Such high levels of alacrity were shown by the PMO in emergency situations as well, says a highly impressed senior bureaucrat. “It is unfortunate that Modi’s speed and efficiency are seen as a PR exercise by his rivals. Is being slow the alternative that would please them?” asks a bureaucrat known to be close to Modi. Sample this: after a massive earthquake struck Kathmandu on 25 April, Indian troops rushed to the landlocked neighbouring country with help. The prime minister of Nepal, who was on a tour of Thailand, learnt of the devastating event through a tweet by Narendra Modi. The PMO’s attention by then was already focused on the details of managing relief and rescue operations. At times like this, small details are often lost; in all the chaos, top authorities usually ignore complaints that ATM dispensers have no cash; but when the PMO received such a complaint from Raxaul, a town in the East Champaran district of Bihar located on the India-Nepal border, at 6:30 am, it instantly instructed senior officials to fix the problem. By 9:00 am, cash- laden trucks had already reached Raxaul, and by 9:30 am, people could withdraw money. “That is the level of efficiency the Government shows, whether you like it or not,” says a senior officer with the Finance Ministry.
PARTY AND GOVERNMENT
Shah downplays media reports of Sangh affiliates such as the Bharatiya Mazdoor Sangh, Vishva Hindu Parishad and Swadeshi Jagran Manch protesting against Modi’s ‘neo-liberal policies’. He says that the RSS, BJP and the Government are all on the same page on reforms. Amid indications that Modi will face opposition from such outfits against his reform initiatives on labour laws, easing of FDI limits and disinvestment plans, RSS Joint General Secretary Dattatreya Hosabale warned affiliate organisations not to obstruct the Modi-led Government’s reform thrust. “The first major change witnessed after the BJP Government came to power was that the nation was freed from the clutches of political middlemen,” he had said at a BMS meet. In a report in a national daily, he was quoted as saying that the Government was on the right track and its efforts must be complemented with responsive cooperation rather than selective confrontation. He also said there was no reason to be disillusioned with the Government, as it was transforming the nation for the better.
An RSS insider tells Open that even if the BMS goes ahead with its planned strike along with other trade unions on 26 May, it would have mere symbolic value. “The RSS is deeply committed to the Government’s initiatives to weed out corruption and ensure enough funds for social spending,” says the insider. What is remarkable is that an otherwise soft-spoken Hosabale praised the Government on a raft of reform moves such as the new Land Bill, ending of the Inspector Raj, and higher foreign direct investment limits in the defence, banking, retail and insurance sectors. The BMS and Bharatiya Kisan Sangh had earlier expressed displeasure over the Centre’s labour law reform proposals and economic policies.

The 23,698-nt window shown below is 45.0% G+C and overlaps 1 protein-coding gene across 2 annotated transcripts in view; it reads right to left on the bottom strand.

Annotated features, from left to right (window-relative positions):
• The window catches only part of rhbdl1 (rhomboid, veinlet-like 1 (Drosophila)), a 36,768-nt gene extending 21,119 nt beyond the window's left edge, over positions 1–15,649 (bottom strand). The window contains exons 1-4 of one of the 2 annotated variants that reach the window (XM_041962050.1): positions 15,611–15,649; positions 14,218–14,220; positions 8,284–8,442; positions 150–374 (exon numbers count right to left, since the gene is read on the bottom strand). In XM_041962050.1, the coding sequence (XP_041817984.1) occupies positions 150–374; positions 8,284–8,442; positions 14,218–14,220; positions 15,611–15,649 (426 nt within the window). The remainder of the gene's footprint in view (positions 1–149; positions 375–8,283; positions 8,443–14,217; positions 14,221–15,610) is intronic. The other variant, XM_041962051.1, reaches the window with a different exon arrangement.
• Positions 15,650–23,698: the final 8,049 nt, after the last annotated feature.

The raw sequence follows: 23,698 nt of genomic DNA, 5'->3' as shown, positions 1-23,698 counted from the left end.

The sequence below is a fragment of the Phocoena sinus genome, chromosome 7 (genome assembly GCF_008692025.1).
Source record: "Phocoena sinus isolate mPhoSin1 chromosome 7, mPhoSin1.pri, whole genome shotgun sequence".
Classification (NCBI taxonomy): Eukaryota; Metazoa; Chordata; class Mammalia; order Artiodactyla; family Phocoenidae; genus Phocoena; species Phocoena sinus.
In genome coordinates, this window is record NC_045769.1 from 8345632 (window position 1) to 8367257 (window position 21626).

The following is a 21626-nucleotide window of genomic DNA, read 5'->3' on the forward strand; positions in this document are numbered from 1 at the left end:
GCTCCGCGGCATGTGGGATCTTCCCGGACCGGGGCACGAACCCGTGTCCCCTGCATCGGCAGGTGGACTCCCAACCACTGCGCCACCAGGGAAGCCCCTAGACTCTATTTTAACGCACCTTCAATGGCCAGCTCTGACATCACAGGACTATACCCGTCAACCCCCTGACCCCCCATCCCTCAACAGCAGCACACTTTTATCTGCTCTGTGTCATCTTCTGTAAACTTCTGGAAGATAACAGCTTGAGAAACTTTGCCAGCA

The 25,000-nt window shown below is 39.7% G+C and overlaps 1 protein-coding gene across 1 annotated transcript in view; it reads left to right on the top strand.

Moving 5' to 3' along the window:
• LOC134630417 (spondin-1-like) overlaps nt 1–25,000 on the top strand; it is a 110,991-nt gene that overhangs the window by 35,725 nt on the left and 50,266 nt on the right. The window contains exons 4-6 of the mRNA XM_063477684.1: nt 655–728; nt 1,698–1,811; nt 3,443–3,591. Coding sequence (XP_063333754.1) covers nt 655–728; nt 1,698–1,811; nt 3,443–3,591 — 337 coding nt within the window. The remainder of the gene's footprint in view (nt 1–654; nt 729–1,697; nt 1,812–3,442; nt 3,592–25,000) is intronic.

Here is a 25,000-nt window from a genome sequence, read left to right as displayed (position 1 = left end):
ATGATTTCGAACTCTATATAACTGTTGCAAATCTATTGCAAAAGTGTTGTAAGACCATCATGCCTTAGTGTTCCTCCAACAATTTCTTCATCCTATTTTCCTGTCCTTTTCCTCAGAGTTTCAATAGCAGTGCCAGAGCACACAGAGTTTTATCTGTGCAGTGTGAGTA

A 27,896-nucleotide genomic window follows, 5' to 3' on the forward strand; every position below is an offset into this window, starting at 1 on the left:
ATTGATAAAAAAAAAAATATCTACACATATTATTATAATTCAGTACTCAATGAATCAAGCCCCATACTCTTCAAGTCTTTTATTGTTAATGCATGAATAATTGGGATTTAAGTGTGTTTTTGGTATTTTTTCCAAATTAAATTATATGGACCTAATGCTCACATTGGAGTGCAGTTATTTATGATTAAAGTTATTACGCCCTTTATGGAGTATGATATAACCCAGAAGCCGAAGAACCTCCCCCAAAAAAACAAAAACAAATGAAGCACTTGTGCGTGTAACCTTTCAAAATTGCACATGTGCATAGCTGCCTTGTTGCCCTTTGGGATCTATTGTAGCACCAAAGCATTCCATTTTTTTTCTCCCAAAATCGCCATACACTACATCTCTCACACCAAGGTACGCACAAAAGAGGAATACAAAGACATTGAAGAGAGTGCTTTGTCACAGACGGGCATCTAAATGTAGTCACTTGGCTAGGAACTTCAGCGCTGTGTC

The biggest advantage for Modi, on this count, is the blessings of RSS Sarsanghchalak Mohan Bhagwat. Unlike during the time of Vajpayee, who had to face opposition to his reform push from the likes of then RSS chief KS Sudarshan and veteran leader Dattopant Thengadi (and had to look over his shoulder before making policy statements), the RSS has Modi’s back when it comes to economic policies.
As Shah says, the party and the government are of a common perspective on these matters. Another BJP leader says that criticism by fringe Hindu groups—with the probable exception of a few who also happen to be organisations only on paper—have been within “permissible limits”. He adds that noises made by loony-fringe outfits such as the VHP will not have any adverse impact on the Modi Government. “It is clear that Modi wants to promote growth and raise funds for social spending. He wants to lead India to superpower hood,” Pradhan says.
One of the major criticisms that Modi has faced is that he is still in campaign mode even as he hops from one country to another. For a Prime Minister who has visited 18 countries in a year, Modi is unperturbed by adverse remarks in some quarters about his foreign jaunts suggesting that he is never at home to address the concerns of India’s poor. A senior BJP leader says that Modi has learnt to lead with a long-term perspective in mind. “He is not disturbed by criticism in the short term. That phase will pass. He wants to appeal to the international community at a time when India, a huge market that is growing fast, needs to attract huge funds to fast-track infrastructure development. Which explains why he rolled out a comprehensive ad campaign in Hanover in Germany to invite investors. Plus, he has managed to seal deals wherever he has travelled that will bring hundreds of billion into India and put India on the fast track of growth,” he says. He laughs away the argument that Modi is travelling the world to ‘wash off’ the Nehru-Gandhi association that many leaders make with India. “With their lowest seats ever in Congress history, the world knows who the country’s leader is,” he says.